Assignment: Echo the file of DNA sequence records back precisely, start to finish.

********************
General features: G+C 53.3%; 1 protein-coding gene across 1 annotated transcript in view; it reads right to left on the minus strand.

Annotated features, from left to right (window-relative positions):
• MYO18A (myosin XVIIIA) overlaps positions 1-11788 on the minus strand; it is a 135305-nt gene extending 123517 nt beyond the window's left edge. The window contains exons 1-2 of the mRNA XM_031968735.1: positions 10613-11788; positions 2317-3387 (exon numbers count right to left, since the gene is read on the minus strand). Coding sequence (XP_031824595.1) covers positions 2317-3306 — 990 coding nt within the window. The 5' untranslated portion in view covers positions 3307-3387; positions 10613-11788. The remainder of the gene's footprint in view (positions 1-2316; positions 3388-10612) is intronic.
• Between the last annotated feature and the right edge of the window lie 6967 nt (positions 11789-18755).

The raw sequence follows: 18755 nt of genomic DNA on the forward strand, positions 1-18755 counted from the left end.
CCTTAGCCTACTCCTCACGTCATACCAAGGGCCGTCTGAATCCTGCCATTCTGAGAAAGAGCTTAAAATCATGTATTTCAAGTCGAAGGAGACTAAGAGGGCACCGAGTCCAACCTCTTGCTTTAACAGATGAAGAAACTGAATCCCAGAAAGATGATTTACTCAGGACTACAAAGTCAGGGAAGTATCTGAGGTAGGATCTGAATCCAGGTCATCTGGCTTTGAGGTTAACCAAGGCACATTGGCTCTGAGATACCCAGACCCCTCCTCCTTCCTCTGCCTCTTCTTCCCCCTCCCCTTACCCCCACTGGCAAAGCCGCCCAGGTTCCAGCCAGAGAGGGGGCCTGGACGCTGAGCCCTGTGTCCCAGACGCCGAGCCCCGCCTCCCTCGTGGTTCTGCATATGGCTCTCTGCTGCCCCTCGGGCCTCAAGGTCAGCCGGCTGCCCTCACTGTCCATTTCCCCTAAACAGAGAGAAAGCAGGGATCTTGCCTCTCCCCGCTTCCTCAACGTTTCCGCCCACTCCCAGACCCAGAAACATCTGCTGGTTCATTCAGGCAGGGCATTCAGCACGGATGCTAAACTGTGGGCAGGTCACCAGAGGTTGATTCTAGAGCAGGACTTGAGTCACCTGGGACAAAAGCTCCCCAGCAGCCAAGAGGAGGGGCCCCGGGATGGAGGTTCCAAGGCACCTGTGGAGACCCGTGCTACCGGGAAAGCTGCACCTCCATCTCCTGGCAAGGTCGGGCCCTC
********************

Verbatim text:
General features: G+C 53.3%; 1 protein-coding gene across 1 annotated transcript in view; it reads right to left on the minus strand.

Annotated features, from left to right (window-relative positions):
• MYO18A (myosin XVIIIA) overlaps positions 1-11788 on the minus strand; it is a 135305-nt gene extending 123517 nt beyond the window's left edge. The window contains exons 1-2 of the mRNA XM_031968735.1: positions 10613-11788; positions 2317-3387 (exon numbers count right to left, since the gene is read on the minus strand). Coding sequence (XP_031824595.1) covers positions 2317-3306 — 990 coding nt within the window. The 5' untranslated portion in view covers positions 3307-3387; positions 10613-11788. The remainder of the gene's footprint in view (positions 1-2316; positions 3388-10612) is intronic.
• Between the last annotated feature and the right edge of the window lie 6967 nt (positions 11789-18755).

The raw sequence follows: 18755 nt of genomic DNA on the forward strand, positions 1-18755 counted from the left end.
CCTTAGCCTACTCCTCACGTCATACCAAGGGCCGTCTGAATCCTGCCATTCTGAGAAAGAGCTTAAAATCATGTATTTCAAGTCGAAGGAGACTAAGAGGGCACCGAGTCCAACCTCTTGCTTTAACAGATGAAGAAACTGAATCCCAGAAAGATGATTTACTCAGGACTACAAAGTCAGGGAAGTATCTGAGGTAGGATCTGAATCCAGGTCATCTGGCTTTGAGGTTAACCAAGGCACATTGGCTCTGAGATACCCAGACCCCTCCTCCTTCCTCTGCCTCTTCTTCCCCCTCCCCTTACCCCCACTGGCAAAGCCGCCCAGGTTCCAGCCAGAGAGGGGGCCTGGACGCTGAGCCCTGTGTCCCAGACGCCGAGCCCCGCCTCCCTCGTGGTTCTGCATATGGCTCTCTGCTGCCCCTCGGGCCTCAAGGTCAGCCGGCTGCCCTCACTGTCCATTTCCCCTAAACAGAGAGAAAGCAGGGATCTTGCCTCTCCCCGCTTCCTCAACGTTTCCGCCCACTCCCAGACCCAGAAACATCTGCTGGTTCATTCAGGCAGGGCATTCAGCACGGATGCTAAACTGTGGGCAGGTCACCAGAGGTTGATTCTAGAGCAGGACTTGAGTCACCTGGGACAAAAGCTCCCCAGCAGCCAAGAGGAGGGGCCCCGGGATGGAGGTTCCAAGGCACCTGTGGAGACCCGTGCTACCGGGAAAGCTGCACCTCCATCTCCTGGCAAGGTCGGGCCCTC